This week we said goodbye to John Prine. The last few days, his voice has replaced the podcasts that typically form my soundscape for gardening and housecleaning. What a loss. We lost him to a combination of tobacco addiction and COVID19 (in my opinion). Two preventable illnesses. The idea of having no more of his particular poetry because we didn't act courageously enough to these two public health scourges seems karmically fitting and yet tragically unmooring.
This week also revealed mass graves to bury the unclaimed dead in New York City. I read this article through tears with John's music in my ears. What a gut punch. Every casket just one bead on a rosary of horror. Each one tells a story of a person dying without the comfort of a known loved one, of a family who lost a person they valued and counted on, of hospital workers witnessing a torrent of sickness, struggle, and death, of a nurse holding a hand while she also held her bladder and realized it would be another shift before she ate, because putting her needs ahead of the dying just wouldn't be any comfort to her right now. A pharmacist who turned over all the rocks searching for another supply of narcotics to make being on a ventilator survivable and worried about what torture would result when the supply ran out. A doctor racing from one emergency to another, reading lab tests and interpreting thousands of pieces of information with a sleep deprived brain, wondering if the mistakes they were certainly making would be caught in time to prevent a bad outcome and if it really mattered. A ward clerk watching the ward fill and overfill and staff falling apart and chaos reigning in what could on a normal day be almost kept orderly.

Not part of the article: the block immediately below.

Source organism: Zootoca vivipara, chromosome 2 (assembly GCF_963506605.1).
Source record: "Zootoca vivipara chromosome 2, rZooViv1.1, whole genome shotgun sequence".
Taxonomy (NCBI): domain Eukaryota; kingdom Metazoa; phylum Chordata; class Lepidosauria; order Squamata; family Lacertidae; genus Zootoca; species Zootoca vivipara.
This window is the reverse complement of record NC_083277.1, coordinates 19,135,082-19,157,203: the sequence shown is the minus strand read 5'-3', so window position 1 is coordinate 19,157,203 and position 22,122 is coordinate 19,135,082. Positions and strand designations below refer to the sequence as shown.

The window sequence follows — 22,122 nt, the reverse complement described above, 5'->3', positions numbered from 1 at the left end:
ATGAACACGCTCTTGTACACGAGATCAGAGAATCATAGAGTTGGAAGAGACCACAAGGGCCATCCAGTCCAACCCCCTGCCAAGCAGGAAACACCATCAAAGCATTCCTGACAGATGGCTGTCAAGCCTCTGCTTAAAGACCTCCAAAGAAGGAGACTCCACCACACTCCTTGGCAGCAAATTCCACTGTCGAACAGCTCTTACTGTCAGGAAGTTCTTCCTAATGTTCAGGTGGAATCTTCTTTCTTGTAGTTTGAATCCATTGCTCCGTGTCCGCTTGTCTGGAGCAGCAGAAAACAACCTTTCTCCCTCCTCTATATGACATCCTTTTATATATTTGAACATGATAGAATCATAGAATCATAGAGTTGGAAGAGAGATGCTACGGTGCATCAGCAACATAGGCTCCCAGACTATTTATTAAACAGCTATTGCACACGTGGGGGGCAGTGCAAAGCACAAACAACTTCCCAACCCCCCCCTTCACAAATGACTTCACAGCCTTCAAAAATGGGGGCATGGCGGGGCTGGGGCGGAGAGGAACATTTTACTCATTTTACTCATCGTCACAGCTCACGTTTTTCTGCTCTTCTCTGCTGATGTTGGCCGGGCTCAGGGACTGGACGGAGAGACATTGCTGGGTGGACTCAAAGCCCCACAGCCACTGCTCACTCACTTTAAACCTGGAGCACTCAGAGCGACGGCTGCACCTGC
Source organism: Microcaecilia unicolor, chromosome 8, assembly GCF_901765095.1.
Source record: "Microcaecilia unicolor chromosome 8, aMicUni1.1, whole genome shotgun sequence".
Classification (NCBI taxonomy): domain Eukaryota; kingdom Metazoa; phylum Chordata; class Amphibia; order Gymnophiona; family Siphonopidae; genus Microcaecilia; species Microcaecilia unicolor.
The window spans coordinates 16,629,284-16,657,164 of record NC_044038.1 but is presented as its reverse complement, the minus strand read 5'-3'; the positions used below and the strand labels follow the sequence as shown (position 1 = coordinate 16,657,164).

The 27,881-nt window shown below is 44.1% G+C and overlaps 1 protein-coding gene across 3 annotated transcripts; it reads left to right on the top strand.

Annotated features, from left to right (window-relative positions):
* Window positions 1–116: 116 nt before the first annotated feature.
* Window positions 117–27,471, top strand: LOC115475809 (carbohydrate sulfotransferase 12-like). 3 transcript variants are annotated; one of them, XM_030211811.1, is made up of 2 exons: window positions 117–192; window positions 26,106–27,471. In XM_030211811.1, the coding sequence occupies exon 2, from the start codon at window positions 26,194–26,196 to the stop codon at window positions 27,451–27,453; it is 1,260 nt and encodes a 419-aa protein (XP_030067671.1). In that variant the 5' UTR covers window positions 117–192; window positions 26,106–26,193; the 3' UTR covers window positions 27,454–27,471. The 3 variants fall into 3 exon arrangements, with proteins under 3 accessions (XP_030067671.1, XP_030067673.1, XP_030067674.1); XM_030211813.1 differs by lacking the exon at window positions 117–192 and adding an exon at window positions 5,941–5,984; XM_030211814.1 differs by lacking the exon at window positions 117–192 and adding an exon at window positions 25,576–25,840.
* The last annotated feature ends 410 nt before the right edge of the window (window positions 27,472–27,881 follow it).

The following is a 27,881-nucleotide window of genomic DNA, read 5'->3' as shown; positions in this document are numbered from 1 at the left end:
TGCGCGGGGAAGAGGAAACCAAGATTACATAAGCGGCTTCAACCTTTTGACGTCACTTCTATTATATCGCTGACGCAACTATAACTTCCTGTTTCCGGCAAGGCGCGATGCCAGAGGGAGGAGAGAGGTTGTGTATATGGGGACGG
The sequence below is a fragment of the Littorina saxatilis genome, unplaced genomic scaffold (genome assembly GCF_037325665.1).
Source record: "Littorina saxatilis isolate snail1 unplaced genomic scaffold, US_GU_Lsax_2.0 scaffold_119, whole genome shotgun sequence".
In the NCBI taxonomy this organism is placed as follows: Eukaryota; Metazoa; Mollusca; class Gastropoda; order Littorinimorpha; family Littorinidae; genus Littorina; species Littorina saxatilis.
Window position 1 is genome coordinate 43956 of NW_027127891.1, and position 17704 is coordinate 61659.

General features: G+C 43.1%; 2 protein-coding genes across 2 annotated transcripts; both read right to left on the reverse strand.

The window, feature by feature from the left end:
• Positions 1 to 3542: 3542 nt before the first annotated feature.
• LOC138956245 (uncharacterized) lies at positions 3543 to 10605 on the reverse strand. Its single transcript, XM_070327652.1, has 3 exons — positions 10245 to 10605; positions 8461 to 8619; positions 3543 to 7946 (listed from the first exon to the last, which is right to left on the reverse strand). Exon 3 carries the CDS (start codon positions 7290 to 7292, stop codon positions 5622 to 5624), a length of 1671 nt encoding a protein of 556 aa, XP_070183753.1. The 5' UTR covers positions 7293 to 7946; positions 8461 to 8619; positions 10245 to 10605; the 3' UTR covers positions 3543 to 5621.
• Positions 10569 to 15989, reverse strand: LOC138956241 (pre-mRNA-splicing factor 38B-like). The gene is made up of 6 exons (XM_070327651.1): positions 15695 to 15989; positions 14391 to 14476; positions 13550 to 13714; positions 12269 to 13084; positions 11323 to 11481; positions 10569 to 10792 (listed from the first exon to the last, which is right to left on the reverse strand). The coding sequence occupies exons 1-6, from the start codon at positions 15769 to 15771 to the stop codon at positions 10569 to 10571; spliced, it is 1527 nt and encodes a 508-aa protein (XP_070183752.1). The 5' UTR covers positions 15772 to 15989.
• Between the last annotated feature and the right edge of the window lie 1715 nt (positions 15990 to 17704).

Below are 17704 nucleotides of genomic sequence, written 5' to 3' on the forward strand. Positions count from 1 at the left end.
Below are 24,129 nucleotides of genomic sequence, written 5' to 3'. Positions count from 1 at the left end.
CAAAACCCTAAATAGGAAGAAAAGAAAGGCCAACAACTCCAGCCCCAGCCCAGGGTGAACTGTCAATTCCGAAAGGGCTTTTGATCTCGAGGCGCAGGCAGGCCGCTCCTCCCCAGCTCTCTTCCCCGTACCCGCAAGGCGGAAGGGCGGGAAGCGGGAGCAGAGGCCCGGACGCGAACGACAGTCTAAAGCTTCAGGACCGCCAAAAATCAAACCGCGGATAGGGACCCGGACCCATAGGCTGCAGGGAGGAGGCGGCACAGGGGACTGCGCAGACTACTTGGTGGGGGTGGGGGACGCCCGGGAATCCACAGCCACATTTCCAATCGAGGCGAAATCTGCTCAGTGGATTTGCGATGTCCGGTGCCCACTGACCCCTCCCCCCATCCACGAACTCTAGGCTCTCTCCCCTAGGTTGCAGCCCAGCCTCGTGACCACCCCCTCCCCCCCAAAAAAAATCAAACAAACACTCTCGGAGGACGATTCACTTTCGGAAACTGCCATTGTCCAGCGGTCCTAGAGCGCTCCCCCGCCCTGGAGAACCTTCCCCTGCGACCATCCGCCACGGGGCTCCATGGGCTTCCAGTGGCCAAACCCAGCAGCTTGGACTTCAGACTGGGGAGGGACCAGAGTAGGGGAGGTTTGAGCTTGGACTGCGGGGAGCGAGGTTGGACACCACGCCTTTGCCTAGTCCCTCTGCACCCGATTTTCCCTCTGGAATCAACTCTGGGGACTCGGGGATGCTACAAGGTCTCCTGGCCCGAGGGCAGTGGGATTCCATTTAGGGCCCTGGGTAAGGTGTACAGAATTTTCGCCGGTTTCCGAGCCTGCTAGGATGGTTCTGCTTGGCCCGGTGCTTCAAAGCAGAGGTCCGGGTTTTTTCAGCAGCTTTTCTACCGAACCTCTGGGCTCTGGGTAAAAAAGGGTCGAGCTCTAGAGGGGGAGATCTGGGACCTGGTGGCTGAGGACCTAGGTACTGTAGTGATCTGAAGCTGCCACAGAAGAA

I can't help but think that this was all unnecessary, that we could have prevented so much of this. We have known for a hundred years that this could happen. If it happened once, it could happen again. Not just once has this happened: Sure there was the influenza pandemic of 1918/1919. But there have been others. As a medical student in the 1980's, I had a front row seat to the last major epidemic/pandemic of HIV. A much more slowly unfolding health and vitality-robbing disaster we also botched. Nearly every year or two there is another thing that makes public health leaders ask, "Is this the year?" Anyone in medicine or nursing who hasn't been watching for the next unfolding, at least with peripheral vision just hasn't been paying attention. There was SARS and MERS. And various strains of influenza. So many people preparing, making plans, stocking up with things we would need, speaking out. This SARS Co-2/COVID 19 did not just come out of nowhere. Public health folks have been watching this particular virus and shouting warmings since December, with increasing alarm and volume. We could have been ready. We could have mitigated the harm.
It is so sad to me that we are actually paying a larger economic and social cost than we would have paid by doing things earlier. Is it possible that we have the wrong kind of brains and social/governmental structures to respond effectively to challenges like this? Will we learn enough from this to do a better job of responding to Climate Change? The similarities of the situation, its seriousness and our resistance to changing our lives are pretty stunning to me.